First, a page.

Arrivals: From Milwaukee to Beersheba

When Chana and David Rubin moved to Israel from Milwaukee in 2003, their company, Negev Direct Marketing, Inc., made aliya as well.

By YOCHEVED MIRIAM RUSSO
December 1, 2005 13:24
the rubins 88 298

the rubins 88 298. (photo credit: Yocheved Miriam Russo)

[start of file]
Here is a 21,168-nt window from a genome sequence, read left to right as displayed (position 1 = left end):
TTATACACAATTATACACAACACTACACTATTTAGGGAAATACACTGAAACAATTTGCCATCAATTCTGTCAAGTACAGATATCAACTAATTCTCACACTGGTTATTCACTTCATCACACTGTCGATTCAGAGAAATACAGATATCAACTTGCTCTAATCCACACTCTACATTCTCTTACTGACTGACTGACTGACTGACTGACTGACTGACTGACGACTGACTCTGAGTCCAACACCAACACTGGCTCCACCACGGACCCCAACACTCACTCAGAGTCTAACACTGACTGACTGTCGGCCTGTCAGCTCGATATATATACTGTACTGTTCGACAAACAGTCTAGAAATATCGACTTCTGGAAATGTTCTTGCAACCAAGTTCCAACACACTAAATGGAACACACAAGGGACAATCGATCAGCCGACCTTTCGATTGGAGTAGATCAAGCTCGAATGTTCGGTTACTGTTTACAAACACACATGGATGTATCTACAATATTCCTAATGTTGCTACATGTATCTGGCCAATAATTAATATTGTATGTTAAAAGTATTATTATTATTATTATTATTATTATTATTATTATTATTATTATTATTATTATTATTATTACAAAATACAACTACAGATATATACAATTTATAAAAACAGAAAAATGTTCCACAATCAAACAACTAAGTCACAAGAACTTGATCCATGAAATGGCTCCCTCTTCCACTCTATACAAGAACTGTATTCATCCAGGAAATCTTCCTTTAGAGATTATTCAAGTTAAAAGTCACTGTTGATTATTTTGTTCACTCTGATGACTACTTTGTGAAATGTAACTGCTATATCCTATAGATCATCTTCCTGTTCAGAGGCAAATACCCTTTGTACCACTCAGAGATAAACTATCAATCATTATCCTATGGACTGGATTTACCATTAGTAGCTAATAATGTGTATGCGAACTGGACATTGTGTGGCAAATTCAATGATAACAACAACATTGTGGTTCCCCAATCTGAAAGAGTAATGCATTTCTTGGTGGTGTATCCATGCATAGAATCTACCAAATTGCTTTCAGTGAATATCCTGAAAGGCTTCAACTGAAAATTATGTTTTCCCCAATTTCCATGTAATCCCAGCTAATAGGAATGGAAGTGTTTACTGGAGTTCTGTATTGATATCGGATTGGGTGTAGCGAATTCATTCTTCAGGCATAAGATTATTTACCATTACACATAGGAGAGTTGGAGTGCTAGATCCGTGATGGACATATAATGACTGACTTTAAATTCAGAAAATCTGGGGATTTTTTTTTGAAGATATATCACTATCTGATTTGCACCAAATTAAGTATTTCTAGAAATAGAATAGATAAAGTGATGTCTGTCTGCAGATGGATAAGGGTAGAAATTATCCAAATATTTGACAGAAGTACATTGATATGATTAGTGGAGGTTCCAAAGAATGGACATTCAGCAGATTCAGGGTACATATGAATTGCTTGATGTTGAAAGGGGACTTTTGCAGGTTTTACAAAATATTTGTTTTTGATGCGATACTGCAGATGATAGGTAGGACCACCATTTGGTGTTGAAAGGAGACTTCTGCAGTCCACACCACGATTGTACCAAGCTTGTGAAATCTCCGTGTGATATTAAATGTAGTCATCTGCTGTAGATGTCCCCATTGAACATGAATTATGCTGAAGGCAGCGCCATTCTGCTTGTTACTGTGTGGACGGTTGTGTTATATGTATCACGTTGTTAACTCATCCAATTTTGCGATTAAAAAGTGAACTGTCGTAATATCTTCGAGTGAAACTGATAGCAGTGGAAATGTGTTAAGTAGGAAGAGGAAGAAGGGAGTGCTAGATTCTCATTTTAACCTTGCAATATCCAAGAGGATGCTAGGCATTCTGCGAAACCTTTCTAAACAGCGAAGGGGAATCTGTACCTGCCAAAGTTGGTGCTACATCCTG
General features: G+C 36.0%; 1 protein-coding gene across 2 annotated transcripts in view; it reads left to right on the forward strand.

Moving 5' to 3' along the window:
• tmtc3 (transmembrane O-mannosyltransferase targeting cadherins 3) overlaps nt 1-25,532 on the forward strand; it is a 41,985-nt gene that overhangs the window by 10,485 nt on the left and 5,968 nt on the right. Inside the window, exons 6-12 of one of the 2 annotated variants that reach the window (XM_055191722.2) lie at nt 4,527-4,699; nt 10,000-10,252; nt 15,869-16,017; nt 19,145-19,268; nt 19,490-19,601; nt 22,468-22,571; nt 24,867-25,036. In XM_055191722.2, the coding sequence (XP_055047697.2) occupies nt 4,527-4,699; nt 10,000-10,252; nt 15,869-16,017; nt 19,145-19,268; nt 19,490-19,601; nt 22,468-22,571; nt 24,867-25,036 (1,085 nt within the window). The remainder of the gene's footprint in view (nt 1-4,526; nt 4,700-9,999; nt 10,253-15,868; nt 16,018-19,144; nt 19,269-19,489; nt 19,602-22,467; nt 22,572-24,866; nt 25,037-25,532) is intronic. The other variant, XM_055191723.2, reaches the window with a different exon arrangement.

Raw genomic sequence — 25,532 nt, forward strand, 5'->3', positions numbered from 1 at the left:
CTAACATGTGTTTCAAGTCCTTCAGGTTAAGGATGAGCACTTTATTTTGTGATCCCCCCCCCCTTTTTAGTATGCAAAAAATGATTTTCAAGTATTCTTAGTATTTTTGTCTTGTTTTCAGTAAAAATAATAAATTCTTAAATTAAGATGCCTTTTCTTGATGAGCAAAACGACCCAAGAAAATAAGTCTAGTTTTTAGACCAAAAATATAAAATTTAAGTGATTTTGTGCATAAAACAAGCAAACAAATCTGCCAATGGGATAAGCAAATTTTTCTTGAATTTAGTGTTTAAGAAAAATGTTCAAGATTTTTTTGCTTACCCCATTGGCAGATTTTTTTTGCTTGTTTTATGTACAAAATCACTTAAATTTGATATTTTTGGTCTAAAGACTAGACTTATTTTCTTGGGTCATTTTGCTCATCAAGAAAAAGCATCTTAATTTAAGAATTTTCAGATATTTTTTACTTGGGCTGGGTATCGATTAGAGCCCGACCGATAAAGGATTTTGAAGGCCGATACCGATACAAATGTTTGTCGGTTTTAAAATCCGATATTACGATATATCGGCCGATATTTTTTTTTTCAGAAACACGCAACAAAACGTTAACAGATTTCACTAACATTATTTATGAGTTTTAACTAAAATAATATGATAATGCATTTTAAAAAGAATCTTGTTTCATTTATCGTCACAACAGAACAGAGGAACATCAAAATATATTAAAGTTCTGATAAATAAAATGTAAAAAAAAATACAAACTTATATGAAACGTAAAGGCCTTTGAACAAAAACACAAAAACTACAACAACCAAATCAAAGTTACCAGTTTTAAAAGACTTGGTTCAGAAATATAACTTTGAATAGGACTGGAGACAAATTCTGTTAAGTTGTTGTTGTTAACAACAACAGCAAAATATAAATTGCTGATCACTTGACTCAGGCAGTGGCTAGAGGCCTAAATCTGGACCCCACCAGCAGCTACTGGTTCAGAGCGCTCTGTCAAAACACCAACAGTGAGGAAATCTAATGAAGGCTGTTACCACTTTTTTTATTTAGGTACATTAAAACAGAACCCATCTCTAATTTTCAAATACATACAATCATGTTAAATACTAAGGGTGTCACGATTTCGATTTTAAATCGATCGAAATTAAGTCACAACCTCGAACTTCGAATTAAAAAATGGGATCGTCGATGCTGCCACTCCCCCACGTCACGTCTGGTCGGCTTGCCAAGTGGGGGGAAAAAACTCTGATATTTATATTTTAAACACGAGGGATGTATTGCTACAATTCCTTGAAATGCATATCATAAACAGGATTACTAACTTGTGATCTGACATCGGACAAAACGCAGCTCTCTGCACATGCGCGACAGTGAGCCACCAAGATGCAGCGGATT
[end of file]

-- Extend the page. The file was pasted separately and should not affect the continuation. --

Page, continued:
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When Chana, 55, and David Rubin, 55, moved to Israel from Milwaukee in 2003, their company, Negev Direct Marketing, Inc., made aliya as well. "We had a successful direct mail and marketing business incorporated in the US," David says. "But when we became Israelis, it was important that our business become Israeli, too, so we incorporated it here. We want to be an Israeli company, we want our revenues to flow through Israel. We hire local writers, artists and technicians, and do what we can to boost the economy." "It's been good for us, too," he adds, noting their business lists have about tripled since moving to the Negev. "We work with both North American and Israeli organizations - there's been no resistance at all from our American clients. The only problem is the time zone factor, which means I sometimes work late into the night." FAMILY BACKGROUND The Rubins are a blended family, having a total of seven grown children between them from previous marriages. Both come from US-born parents. "My grandmother was born in Duluth, Minnesota," says Chana. "Her family moved to Detroit, Michigan, and mine moved to California, the San Francisco Bay area. I actually made aliya in 1970 - I lived on a kibbutz for a year and loved it. I met my first husband and we moved to Netanya, but when I was four months pregnant, he passed away very suddenly. I didn't have a good support system here, so I decided to go back to the States until the baby was born. "My son was born in September, 1973, but then the war started in October. The thought of being here alone as a single mother with a newborn was overwhelming. It wasn't until I came back to Israel with my second husband for a bar mitzva that I realized how homesick I was for Israel. After we divorced, coming back to Israel to live became a priority." "I'm a Milwaukee kid, born and bred," says David. "I was interested in television production, so I first went to Milwaukee Technical College, then got a BA in communications. After that, I got a Master's in library science," he says laughing. "At the time, it made perfect sense. "Growing up, I learned very little about Judaism, "David says."But I was one of those 'when you see it, you see it all' people. My first wife and I became Orthodox, and recognized that the only place for Jews to live is in Israel, so in 1976, we packed up and made aliya. We started in the absorption center at Mevaseret Zion, moved to Kiryat Arba, and then moved to Jerusalem when the commute started to take an hour and a half. Then, back in Milwaukee, my mother was diagnosed with inoperable lung cancer, so we went back to care for her. She passed away very unexpectedly, but there we were, with everything back in the States, and our four kids in school. By that time, it was clear my marriage was over, so we divorced. I set about making plans to move back to Israel." Chand and David met through their respective businesses. "I had my own company, too," Chana says. "The Kosher Connection, headquartered in Portland, Oregon. We were a mail order house, shipping gourmet foods and gift baskets all over the world." "The Kosher Connection was on my list of businesses to call, to solicit business," David says. "'Why don't you do a direct mail ad?' I asked Chana. She told me she thought she was going to close the business, saying it was overwhelming and she was exhausted. I said, 'Don't do that. Let's make some money instead.'" After a long-distance (Milwaukee to Portland) courtship, the two married in 1998. David's four children and Chana's three were all grown by the time their parents made aliya. BEFORE ALIYA "I had an actual list of what I wanted in a wife," David says. "At the top was that she had to want to live in Israel." "That was my objective, too," Chana says. "We were living in Milwaukee, and I hated the weather." "We made an old-fashioned Soviet Five-Year Plan," David says. "We calculated how much money we'd need, then began saving every cent, hoping to come in five years. We reached our goal in four years, so we came." "We made several trips and finally settled on Beersheba to live, mostly because of the wonderful community here," Chana says. "We bought a home, and leased it back to the owners until we could make the move. As I was packing, I kept repeating to myself, '100 square meters, 100 square meters. Where will you put it?' We took only a half-lift, and most of that was books. We sold the house in Milwaukee, and we spent the last two weeks living with neighbors." UPON ARRIVING "We were allotted 3 bags each," David says. "So we each carried an inflatable mattress. But when we arrived, we had a nasty surprise." "In the few months since we bought the house, everything had been trashed," Chana says. "Not a single thing worked - it leaked, the plumbing was broken, there was no electricity, nothing worked. It was just horrible." "We'd planned on redoing the place gradually, but that changed," David says. "We hired a contractor, and asked him to do the office first - I had to be up and running, for clients. So they did - for a long time I worked with sawing, drilling and pounding all around me." ROUTINE Chana goes to exercise classes twice a week, so she rises first, and until very recently, spent the morning writing. "My book on healthy kosher eating - which will probably be titled, Food for the Soul: A Jewish Perspective on Nutrition - has just been accepted by Q & A Publishers. Now I'll be editing instead of writing." David works late into the night, matching his hours to his North American clients. "I sleep later in the mornings," he says. They frequently lunch out. "We both work out of the home, so we need to get out once a day - usually it's lunch," David says. "We can sometimes time our dinner to lunch time in New York, so we can eat together." FINANCES "Everyone should know that it's perfectly possible to make a living in Israel," David says. "Technology is now such that an amazing amount of work can be done via computer, with a VOIP phone, plus the Internet. There was no reason why I couldn't run my business as usual, from Beersheba. It's worked out very well. Now? Let's just say, we're comfortable." LIVING ENVIRONMENT The Rubins' completely remodeled home is modern, sleek and open. It features a large kitchen for Chana, who occasionally teaches cooking and nutrition classes for students in the home. Both the hallways and living room feature built-in display slots to hold rotating displays of David's own photographs, black and white studies of architecturally interesting shapes and forms. "Photography has been my hobby," he says. "I've usually had my own darkroom, but went digital here because there was just no place for the darkroom. I had photography shows in Milwaukee, and have just scheduled one here for Omer. It's something I enjoy." CIRCLE "We have friends from all over, Israel and the US, many from our previous lives all over," David says. "Now we have family, here too - Chana's son, Yoav Kaufman, just got married, made aliya, and has now joined the company as list manager. Some of the other kids are exploring the idea. We'll see." IDENTIFICATION "We are Israelis," David says. "Our company is Israeli. Except when we go to the US, we travel on Israeli passports." FAITH "I was 'kidnapped' by the Moroccans in Kiryat Arba and made vice president of the shul," David says, laughing. "We're members of the modern Orthodox 'kippa' shul, here, but I daven the text from a Sephardic siddur. It's my one remaining form of social rebellion." LANGUAGE "My street Hebrew is pretty good," Chana says. "I take classes in Hebrew, both at the university and in Torah studies. But in terms of reading and writing, I'm more comfortable in English." "I'm reasonably fluent in Hebrew," David says. "I'm also reasonably fluent in English." PLANS "We plan to grow old gracefully," Chana says. "We want to keep the business going," David adds. "I can't see retiring. Maybe one day we can pass it along to the next generation."